Former Gov. Arnold Schwarzenegger (R-Calif.) is teaming up with former Obama Attorney General Eric HolderEric Himpton HolderAmash: Trump incorrect in claiming Congress didn't subpoena Obama officials We can't allow presidents and public opinion to further diminish the work of the press Democrats sue over North Carolina's congressional maps MORE to push for redistricting reform, saying he wants to "terminate" gerrymandering.

Schwarzenegger joined Holder for an event Tuesday at the National Press Club in Washington, D.C., where the two spoke on the issue just hours after the Supreme Court heard oral arguments in two cases involving alleged partisan redistricting. Schwarzenegger called gerrymandering a "national scandal."

"I think that scandal has been going on and on. And so I want to terminate that problem," he added, a joking reference to his role in "The Terminator."

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It's not the first time that Schwarzenegger has addressed the issue. While governor of California he pushed two ballot initiatives that moved control of redistricting for state house seats and congressional seats from state legislatures to a nonpartisan commission.

It's also a prominent issue for Holder, who currently chairs the National Democratic Redistricting Committee, an organization founded by former President Obama.

“We formed the National Democratic Redistricting Committee in January 2017, all with the aim of making our democracy more fair and to have representatives who reflect the desires of the people who put them in the office,” said Holder.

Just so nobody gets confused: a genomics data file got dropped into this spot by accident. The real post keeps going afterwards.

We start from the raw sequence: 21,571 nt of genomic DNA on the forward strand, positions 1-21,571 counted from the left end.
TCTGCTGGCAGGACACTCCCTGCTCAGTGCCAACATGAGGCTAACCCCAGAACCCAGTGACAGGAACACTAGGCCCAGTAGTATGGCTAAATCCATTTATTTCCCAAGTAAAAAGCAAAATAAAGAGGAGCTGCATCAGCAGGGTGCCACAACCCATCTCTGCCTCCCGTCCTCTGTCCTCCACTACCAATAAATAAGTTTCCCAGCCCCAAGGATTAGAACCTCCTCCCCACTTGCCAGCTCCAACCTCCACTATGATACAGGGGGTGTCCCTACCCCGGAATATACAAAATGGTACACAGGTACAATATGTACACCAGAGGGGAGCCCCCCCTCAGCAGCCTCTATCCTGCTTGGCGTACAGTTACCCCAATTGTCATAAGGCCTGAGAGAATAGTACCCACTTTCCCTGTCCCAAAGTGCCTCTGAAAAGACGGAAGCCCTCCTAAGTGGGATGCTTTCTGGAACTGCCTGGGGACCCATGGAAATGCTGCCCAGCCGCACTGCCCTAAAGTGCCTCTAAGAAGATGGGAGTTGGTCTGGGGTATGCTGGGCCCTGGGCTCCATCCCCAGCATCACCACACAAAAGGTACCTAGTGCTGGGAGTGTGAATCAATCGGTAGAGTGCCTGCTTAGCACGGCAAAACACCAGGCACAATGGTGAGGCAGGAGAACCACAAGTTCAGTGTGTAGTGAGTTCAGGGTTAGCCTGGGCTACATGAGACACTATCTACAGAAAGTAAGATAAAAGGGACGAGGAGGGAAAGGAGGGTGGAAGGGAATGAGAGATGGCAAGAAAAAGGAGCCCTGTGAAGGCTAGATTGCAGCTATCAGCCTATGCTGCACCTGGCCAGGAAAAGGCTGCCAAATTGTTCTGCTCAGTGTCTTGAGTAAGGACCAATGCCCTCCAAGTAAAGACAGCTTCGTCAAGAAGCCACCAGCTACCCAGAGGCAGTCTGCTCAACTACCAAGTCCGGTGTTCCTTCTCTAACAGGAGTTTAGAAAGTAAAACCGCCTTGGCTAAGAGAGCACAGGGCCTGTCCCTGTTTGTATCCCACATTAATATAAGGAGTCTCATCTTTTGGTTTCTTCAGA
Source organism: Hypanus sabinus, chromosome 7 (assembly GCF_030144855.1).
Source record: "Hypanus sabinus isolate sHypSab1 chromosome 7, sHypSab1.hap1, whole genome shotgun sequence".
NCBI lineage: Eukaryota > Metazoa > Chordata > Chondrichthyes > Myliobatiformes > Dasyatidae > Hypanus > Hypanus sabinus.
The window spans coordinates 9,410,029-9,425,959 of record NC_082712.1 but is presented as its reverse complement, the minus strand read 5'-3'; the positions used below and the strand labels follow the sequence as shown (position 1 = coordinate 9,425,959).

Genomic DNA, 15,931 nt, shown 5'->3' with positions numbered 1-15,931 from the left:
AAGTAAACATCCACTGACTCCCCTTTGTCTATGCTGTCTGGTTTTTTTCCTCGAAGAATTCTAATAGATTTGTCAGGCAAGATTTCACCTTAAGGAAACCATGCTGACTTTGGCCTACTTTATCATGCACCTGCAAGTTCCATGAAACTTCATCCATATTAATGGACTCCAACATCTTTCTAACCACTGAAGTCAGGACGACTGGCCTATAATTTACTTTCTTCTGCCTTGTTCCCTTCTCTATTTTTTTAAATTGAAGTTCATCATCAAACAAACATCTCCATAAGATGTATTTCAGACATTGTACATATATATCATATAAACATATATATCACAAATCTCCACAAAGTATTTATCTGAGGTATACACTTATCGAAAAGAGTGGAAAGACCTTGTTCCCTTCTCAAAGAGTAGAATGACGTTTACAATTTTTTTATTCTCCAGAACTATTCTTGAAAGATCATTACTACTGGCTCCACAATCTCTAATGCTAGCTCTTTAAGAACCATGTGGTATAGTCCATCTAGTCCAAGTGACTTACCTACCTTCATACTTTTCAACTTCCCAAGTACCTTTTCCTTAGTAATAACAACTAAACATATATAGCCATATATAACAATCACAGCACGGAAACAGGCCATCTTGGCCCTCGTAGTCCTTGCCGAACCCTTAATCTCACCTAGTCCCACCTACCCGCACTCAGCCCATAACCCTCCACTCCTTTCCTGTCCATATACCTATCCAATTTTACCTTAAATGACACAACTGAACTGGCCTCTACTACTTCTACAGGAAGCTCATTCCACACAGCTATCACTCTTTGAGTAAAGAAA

“I think President Obama is exactly correct," he continued. "We have a system now in too many places where politicians are picking their voters as opposed to citizens choosing who their representatives are going to be.”

The event also comes as the Supreme Court grapples with the issue. The court on Tuesday heard two cases dealing with redistricting, looking at whether North Carolina Republicans and Maryland Democrats used their control of the state legislatures to redraw district maps to their advantage.

The justices expressed concern over the issues, but appeared divided over whether the high court should be involved.

On Tuesday, Holder and Schwarzenegger both said the high court must step in.

“One thing I would ask the court and I would direct this at Chief Justice Roberts especially, who is an institutionalist, do you want to be the Justice who is the head of a Court that is responsible for Citizens United, who is responsible for Shelby County that gutted the Voting Rights Act and then also have a Court that says there are no limits when it comes to partisan gerrymandering?," Holder said, referring to other landmark rulings.

According to the Brennan Center for Justice, only four states currently use an independent commission to draw districts lines, an approach favored by both Holder and Schwarzenegger. In the 2018 midterms, four more states voted to move redistricting to independent commissions.

“One of the things I know that Gov. Schwarzenegger and I agree on is this idea of independent commissions to actually draw the lines is actually one of the better systems in which it can be done,” said Holder.

“Whenever you put it on the ballot people immediately vote for it because it’s a no-brainer,” said Schwarzenegger. “It is unacceptable what is happening with the gerrymandering.”

During their discussion, the two also emphasized that redistricting reform should not be seen as a partisan issue.

“When it comes to this subject, redistricting reform, I don’t care if it’s a blue wave or a red wave," said Schwarzenegger. "I don’t give a damn about that because there are a lot of issues that are truly people’s issues and not political issues.”